A weighted kappa statistic was calculated for each of the 14 veterinarians who repeated the scoring exercise, as shown in Table 3. The average kw for the “modified Obel” method was 0.80, which represents substantial repeatability, and the average kw for the Obel method was slightly higher at 0.91. Using a simplified analysis, exact score matches for the four criteria (weight shifting, foot lift, walk and circle) in the “modified Obel” method occurred in 696/840 (83%) of scorings. For the individual criteria, weight shifting had the highest repeatability, with 192/210 (91%) of repeated scorings matching; foot lift was also very high with 180/210 (86%) of repeated scorings matching; gait at the walk was scored the same 170/210 (81%) of the time; and gait at the circle was scored the same 154/210 (73%) of the time. Veterinarians gave the exact same Obel grade to the same video in 155 of 210 scorings (74%).
|“modified Obel” score||Obel grade|
|Video 1||9 (6–11)||3 (2–3)|
|Video 2||6 (4–7)||1 (1–2)|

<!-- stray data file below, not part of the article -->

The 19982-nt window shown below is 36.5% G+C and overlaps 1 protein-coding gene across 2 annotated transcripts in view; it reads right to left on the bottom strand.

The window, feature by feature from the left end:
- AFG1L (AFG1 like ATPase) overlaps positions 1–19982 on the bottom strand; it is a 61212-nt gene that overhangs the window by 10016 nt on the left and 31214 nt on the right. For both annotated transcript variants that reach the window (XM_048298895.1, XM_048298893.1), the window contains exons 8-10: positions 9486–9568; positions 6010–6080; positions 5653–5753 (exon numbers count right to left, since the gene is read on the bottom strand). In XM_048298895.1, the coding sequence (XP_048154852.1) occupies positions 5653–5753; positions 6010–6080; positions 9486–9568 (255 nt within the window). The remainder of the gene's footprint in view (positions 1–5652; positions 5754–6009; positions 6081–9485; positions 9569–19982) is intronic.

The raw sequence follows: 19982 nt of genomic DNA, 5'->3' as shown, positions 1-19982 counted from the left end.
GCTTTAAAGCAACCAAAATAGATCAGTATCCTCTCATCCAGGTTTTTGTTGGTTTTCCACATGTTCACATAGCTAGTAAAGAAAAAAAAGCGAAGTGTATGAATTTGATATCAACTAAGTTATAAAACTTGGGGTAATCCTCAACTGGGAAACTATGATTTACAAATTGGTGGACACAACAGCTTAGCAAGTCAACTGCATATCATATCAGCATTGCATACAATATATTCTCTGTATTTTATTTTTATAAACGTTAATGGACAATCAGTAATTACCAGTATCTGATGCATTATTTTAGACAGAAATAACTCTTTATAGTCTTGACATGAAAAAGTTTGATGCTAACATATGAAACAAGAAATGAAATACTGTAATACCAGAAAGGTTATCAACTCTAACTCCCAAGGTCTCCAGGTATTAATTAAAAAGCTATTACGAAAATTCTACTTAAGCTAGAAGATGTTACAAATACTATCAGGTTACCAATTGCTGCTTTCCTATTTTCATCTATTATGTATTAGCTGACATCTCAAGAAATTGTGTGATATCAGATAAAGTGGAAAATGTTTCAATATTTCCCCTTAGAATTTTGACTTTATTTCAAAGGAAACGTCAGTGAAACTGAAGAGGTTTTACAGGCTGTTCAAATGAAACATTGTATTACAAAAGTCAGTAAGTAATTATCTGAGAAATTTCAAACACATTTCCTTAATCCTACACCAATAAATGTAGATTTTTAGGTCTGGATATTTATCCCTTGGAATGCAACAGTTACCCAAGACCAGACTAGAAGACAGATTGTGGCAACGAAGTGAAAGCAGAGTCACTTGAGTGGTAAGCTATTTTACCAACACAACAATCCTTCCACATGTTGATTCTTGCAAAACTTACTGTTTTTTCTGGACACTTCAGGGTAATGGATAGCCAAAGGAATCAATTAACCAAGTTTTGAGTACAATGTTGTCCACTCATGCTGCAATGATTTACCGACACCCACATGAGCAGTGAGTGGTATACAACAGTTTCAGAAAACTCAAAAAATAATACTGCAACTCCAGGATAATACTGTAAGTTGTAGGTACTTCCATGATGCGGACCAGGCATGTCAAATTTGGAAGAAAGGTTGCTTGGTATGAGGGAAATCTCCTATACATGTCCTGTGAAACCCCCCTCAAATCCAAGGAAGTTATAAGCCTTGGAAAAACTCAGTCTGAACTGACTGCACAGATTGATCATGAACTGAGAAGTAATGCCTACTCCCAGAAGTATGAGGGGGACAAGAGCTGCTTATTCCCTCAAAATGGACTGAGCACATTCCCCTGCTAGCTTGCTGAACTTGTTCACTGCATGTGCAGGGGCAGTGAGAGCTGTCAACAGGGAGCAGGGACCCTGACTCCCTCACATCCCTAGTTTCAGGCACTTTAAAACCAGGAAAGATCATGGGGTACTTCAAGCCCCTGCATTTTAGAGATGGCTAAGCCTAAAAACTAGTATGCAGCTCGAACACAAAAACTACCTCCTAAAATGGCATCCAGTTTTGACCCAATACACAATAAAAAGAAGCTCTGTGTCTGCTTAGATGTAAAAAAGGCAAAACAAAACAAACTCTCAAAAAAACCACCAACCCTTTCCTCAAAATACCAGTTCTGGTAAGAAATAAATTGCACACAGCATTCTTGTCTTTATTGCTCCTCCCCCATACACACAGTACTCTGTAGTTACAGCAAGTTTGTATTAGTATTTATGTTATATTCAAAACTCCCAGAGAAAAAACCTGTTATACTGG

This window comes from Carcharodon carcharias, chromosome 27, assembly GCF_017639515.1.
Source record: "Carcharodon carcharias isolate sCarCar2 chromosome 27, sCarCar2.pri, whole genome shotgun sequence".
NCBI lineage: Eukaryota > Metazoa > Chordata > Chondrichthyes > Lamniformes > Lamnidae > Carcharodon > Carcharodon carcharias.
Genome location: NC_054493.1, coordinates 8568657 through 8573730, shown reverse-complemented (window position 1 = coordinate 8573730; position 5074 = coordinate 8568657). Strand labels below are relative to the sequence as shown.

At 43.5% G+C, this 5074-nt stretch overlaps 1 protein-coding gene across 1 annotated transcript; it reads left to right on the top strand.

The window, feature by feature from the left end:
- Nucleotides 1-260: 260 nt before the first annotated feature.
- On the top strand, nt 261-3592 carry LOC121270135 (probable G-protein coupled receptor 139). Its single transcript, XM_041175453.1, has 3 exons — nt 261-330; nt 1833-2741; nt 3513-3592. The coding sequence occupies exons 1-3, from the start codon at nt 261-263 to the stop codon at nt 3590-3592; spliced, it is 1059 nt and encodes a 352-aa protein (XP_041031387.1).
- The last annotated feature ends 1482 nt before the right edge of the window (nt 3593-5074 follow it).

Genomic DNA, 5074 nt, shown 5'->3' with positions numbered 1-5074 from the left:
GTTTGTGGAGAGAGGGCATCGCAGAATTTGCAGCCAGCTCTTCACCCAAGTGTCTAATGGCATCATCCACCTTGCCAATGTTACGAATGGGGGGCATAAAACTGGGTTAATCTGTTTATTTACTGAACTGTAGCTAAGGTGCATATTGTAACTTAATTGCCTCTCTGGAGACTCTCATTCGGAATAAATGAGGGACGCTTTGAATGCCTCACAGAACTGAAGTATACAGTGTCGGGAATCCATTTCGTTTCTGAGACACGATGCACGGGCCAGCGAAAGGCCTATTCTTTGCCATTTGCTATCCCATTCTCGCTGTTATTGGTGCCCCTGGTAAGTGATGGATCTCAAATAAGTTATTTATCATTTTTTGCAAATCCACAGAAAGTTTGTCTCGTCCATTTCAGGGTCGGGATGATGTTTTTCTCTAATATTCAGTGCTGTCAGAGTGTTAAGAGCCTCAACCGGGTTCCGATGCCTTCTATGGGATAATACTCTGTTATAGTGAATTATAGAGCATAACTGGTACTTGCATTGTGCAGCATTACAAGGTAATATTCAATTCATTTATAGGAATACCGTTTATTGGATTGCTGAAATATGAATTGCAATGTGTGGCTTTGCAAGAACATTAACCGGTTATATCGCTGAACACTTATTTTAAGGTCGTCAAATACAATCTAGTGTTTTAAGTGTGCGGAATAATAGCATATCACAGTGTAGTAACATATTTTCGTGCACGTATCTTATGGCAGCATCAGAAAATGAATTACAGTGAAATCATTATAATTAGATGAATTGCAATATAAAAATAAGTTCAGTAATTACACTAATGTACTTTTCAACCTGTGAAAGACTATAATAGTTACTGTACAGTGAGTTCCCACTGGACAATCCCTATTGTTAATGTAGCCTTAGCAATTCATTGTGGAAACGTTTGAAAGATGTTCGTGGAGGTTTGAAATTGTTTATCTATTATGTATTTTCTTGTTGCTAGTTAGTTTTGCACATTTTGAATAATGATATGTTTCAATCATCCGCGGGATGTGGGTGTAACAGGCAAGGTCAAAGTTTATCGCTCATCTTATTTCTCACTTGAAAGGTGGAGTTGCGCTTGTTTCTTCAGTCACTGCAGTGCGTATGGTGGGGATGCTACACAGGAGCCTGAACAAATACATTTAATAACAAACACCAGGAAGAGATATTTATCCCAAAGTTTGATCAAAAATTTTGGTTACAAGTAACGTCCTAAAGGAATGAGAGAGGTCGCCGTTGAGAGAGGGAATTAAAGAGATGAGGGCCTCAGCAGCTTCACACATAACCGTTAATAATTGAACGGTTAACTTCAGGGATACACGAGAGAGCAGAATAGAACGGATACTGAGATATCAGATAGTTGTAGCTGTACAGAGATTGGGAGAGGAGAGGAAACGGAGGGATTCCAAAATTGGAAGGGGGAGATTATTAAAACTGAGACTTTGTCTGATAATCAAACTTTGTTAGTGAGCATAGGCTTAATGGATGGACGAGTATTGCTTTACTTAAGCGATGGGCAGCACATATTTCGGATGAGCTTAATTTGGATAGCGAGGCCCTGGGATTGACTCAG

|Video 3||5 (2–6)||1 (0–2)|
|Video 4||8.5 (4–11)||2 (1–3)|
|Video 5||0 (0–2)||0 (0–1)|
|Video 6||7 (4–12)||2 (1–3)|
|Video 7||8 (3–10)||2 (1–3)|
|Video 8||0 (0–3)||0 (0–2)|
|Video 9||9 (7–12)||3 (2–4)|
|Video 10||7 (6–9)||2 (1–3)|
|Video 11||2 (1–4)||1 (0–2)|
|Video 12||11 (9–12)||4 (3–4)|
|Video 13||8 (5–11)||3 (2–4)|
|Video 14||7.5 (5–10)||2.5 (2–4)|
|Video 15||0 (0–3)||0 (0–1)|
Agreement between Obel and “modified Obel” methods
The refined “modified Obel” method and the Obel system were employed by 28 veterinarians to grade laminitis severity in 15 video recordings, with the results presented in Table 4. There was a clear agreement between the two methods when the “modified Obel” scores were converted to Obel grades. As shown in Fig. 1, the methods gave identical results in 62% (259/420) of scorings. In 35% (148/420) of scorings there was a difference of only one grade between the two methods, and a disparity of two grades found in only 3% of scorings (13/420). This result demonstrates a strong relationship between the two systems. Additionally, the mean difference (95% CI) between the 420 scorings showed that overall, the Obel method scored only −0.12 (−0.19 to −0.06) grades lower than the “modified Obel” method.